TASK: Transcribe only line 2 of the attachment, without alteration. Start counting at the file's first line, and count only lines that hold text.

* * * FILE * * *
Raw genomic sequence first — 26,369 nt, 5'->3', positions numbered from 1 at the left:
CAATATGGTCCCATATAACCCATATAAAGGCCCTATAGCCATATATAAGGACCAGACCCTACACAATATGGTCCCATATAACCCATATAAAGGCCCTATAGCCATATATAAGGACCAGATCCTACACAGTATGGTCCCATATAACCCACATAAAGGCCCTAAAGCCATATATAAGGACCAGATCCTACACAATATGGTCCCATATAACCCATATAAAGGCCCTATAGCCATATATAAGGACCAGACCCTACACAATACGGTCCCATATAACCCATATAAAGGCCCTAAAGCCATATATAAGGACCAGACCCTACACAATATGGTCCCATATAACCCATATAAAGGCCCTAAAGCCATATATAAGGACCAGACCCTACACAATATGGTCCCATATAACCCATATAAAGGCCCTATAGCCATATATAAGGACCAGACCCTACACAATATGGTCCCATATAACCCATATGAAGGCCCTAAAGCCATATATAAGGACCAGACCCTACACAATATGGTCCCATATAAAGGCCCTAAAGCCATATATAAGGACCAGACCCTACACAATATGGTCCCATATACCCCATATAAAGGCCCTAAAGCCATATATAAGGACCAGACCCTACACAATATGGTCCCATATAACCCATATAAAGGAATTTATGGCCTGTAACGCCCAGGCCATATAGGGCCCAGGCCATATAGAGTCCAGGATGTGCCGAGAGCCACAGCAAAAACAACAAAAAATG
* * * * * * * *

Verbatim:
CAATATGGTCCCATATAACCCATATAAAGGCCCTATAGCCATATATAAGGACCAGACCCTACACAATATGGTCCCATATAACCCATATAAAGGCCCTATAGCCATATATAAGGACCAGATCCTACACAGTATGGTCCCATATAACCCACATAAAGGCCCTAAAGCCATATATAAGGACCAGATCCTACACAATATGGTCCCATATAACCCATATAAAGGCCCTATAGCCATATATAAGGACCAGACCCTACACAATACGGTCCCATATAACCCATATAAAGGCCCTAAAGCCATATATAAGGACCAGACCCTACACAATATGGTCCCATATAACCCATATAAAGGCCCTAAAGCCATATATAAGGACCAGACCCTACACAATATGGTCCCATATAACCCATATAAAGGCCCTATAGCCATATATAAGGACCAGACCCTACACAATATGGTCCCATATAACCCATATGAAGGCCCTAAAGCCATATATAAGGACCAGACCCTACACAATATGGTCCCATATAAAGGCCCTAAAGCCATATATAAGGACCAGACCCTACACAATATGGTCCCATATACCCCATATAAAGGCCCTAAAGCCATATATAAGGACCAGACCCTACACAATATGGTCCCATATAACCCATATAAAGGAATTTATGGCCTGTAACGCCCAGGCCATATAGGGCCCAGGCCATATAGAGTCCAGGATGTGCCGAGAGCCACAGCAAAAACAACAAAAAATG